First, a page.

The cooling requirements for hybrid and electric vehicles present different challenges from those of conventionally powered vehicles. Batteries and circuitry can generate a large amount of heat which needs to be dissipated, and many components are susceptible to failure if the temperature of their immediate environment falls outside a relatively narrow band. Low carbon vehicle HVAC and cooling systems therefore need to be designed not only to meet the expectations of the user, but also to promote efficiency through reduced energy wastage.
Maintaining a comfortable temperature within a vehicle cabin without placing a heavy load on the battery is becoming a significant factor in hybrid electric vehicle design.
Validated concepts for cooling major functional systems in low carbon vehicles including engines, power electronics, control units, machines and batteries
Validated control algorithms for cooling and heating systems
A new design proposal for an electric air-conditioning system
Concepts to improve cabin heating and cooling efficiency in electric vehicles whilst maintaining thermal comfort for occupants, thus reducing energy wastage
Business Impact – New Products and Processes
Jaguar Land Rover is utilising the project results to accelerate research into new high efficiency electric air-conditioning systems and to establish investigation into heating technologies designed to compensate for the lack of waste heat from an internal combustion engine. This work will provide the foundations of enabling technologies allowing future development of vehicles that utilise high efficiency propulsion.
Coventry University’s COGENT team have been working with Jaguar Land Rover to expand its work on the management of human thermal environments. This has moved academic knowledge forward including proposals for better sensing techniques in-vehicle, allowing a more effective measurement of thermal comfort. Jaguar Land Rover and COGENT’s work has also included investigation into using existing components to implement an algorithm designed to keep conditioned air in the cabin while minimising the build-up of CO2.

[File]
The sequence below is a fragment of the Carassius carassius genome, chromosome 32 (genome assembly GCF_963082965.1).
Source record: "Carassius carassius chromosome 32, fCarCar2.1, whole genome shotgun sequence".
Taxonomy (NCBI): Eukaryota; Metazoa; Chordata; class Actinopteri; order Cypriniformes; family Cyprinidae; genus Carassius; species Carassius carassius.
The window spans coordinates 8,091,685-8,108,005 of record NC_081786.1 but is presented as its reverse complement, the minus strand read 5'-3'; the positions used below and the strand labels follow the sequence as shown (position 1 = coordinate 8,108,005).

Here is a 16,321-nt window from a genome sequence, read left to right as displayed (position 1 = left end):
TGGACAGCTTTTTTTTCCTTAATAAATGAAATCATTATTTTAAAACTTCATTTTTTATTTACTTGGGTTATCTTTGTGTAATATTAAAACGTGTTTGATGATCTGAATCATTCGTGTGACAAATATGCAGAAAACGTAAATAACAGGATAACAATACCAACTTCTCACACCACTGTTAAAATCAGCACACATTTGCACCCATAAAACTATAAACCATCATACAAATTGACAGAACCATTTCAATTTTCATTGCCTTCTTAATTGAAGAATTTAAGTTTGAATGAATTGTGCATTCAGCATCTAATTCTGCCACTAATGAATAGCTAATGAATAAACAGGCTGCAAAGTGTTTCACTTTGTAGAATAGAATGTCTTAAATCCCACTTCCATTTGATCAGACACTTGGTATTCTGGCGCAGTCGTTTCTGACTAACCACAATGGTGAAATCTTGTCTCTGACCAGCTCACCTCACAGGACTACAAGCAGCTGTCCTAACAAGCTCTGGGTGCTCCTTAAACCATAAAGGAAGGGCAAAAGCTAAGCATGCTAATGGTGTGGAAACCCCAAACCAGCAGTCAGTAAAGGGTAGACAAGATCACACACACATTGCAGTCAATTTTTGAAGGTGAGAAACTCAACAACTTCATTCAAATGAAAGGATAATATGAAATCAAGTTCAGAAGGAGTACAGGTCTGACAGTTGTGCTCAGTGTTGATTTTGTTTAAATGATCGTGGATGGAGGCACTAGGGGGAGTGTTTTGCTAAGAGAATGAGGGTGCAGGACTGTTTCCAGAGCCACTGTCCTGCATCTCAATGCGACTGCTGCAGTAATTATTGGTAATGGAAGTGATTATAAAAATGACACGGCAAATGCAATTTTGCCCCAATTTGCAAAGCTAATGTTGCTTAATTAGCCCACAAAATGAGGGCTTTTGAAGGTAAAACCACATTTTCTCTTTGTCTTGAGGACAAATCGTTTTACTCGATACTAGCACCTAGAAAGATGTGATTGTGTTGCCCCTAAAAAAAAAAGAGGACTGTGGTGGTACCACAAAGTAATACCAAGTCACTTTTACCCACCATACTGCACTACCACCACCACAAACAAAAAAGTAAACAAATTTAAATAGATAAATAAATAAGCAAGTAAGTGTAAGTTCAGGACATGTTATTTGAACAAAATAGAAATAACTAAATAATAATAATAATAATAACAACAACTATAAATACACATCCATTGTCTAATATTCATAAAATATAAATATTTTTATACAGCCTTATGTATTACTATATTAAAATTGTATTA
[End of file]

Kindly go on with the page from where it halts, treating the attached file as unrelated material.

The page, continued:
WMG and Tata Motors European Technical Centre (TMETC) have worked together to develop cooling control systems that can improve the efficiency of cooling systems used to control the temperature of various elements of electric and hybrid electric vehicles. The work done as part of this project has served to accelerate the development of electric vehicles while establishing agreater expertise in the West Midlands.
Ricardo has developed a thermo-hydraulic model of the cooling circuit and air conditioning of the EV and REEV and developed a model for the prediction of the impact on vehicle range by the loads placed on the vehicle’s power train due to powertrain and cabin cooling and heating. This puts Ricardo in an excellent position as a partner to OEMs developing low carbon vehicles.
Ricardo and MIRA have worked together to develop, assess and validate proposals for ways to control the heat lost and energy gained by the cabin of a vehicle. Both partners are now better placed to provide expert advice to vehicle OEMs.